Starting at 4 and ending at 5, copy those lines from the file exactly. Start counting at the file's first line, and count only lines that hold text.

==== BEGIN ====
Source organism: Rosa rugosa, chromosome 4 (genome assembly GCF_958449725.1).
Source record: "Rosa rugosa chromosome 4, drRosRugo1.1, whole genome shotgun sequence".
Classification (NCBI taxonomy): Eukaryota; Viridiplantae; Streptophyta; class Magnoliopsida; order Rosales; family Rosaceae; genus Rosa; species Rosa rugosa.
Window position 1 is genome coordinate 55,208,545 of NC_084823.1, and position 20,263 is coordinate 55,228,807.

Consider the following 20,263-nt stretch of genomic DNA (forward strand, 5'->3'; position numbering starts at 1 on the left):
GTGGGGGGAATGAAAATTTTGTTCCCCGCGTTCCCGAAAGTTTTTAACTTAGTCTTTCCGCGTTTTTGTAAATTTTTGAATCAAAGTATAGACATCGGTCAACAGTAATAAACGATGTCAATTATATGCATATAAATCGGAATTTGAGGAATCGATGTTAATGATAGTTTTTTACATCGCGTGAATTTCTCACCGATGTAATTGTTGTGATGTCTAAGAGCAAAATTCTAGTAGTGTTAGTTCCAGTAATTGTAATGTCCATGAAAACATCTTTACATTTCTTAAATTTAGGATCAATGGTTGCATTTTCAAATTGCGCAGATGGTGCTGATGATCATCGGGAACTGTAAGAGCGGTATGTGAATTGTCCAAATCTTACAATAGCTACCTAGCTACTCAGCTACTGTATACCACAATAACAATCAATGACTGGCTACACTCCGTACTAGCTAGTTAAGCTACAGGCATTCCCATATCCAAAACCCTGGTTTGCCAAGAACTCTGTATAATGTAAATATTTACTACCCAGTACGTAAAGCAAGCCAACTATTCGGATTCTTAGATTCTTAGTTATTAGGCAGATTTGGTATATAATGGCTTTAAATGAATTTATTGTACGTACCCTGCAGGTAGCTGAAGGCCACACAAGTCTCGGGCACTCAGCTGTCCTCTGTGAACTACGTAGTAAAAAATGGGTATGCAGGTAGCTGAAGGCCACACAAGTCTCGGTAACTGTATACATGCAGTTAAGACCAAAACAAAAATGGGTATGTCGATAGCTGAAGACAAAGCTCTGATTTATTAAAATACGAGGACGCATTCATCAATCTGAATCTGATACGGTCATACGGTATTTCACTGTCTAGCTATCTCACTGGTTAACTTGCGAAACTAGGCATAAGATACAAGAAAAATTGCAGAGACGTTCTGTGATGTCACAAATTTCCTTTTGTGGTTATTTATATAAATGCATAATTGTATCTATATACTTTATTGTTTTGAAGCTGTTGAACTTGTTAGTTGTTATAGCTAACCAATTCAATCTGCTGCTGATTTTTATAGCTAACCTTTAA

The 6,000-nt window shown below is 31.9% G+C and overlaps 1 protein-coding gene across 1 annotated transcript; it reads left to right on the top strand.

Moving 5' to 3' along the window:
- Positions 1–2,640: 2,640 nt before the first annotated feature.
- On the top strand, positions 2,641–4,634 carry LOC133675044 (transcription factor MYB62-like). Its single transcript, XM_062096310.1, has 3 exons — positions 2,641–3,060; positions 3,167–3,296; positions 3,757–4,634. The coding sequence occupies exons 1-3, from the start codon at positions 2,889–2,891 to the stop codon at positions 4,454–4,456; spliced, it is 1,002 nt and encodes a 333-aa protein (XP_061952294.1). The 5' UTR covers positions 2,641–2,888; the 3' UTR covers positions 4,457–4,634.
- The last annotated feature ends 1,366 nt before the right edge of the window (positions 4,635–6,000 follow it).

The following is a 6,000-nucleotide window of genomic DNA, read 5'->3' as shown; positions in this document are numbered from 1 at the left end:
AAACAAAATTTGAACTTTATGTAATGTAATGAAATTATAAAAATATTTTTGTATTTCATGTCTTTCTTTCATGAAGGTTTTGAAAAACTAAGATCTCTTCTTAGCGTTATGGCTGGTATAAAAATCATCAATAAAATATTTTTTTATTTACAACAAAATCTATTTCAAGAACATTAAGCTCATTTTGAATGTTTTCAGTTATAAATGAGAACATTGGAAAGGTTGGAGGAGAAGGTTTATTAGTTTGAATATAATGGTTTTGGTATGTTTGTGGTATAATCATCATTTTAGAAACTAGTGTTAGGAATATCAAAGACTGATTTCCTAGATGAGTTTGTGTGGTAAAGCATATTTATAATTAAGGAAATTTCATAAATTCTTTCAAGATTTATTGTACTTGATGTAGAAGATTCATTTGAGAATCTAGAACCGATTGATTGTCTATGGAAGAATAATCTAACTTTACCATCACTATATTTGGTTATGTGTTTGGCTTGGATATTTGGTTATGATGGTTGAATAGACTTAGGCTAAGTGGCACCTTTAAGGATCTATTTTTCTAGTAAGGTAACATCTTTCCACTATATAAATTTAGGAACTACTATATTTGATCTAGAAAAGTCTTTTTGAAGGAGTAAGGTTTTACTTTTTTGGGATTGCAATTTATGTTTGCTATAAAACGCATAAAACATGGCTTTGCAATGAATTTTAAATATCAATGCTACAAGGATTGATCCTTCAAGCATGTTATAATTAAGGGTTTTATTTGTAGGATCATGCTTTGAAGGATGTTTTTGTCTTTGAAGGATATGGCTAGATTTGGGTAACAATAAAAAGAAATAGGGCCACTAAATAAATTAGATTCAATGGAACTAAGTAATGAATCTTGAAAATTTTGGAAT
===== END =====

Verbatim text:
Window position 1 is genome coordinate 55,208,545 of NC_084823.1, and position 20,263 is coordinate 55,228,807.

Consider the following 20,263-nt stretch of genomic DNA (forward strand, 5'->3'; position numbering starts at 1 on the left):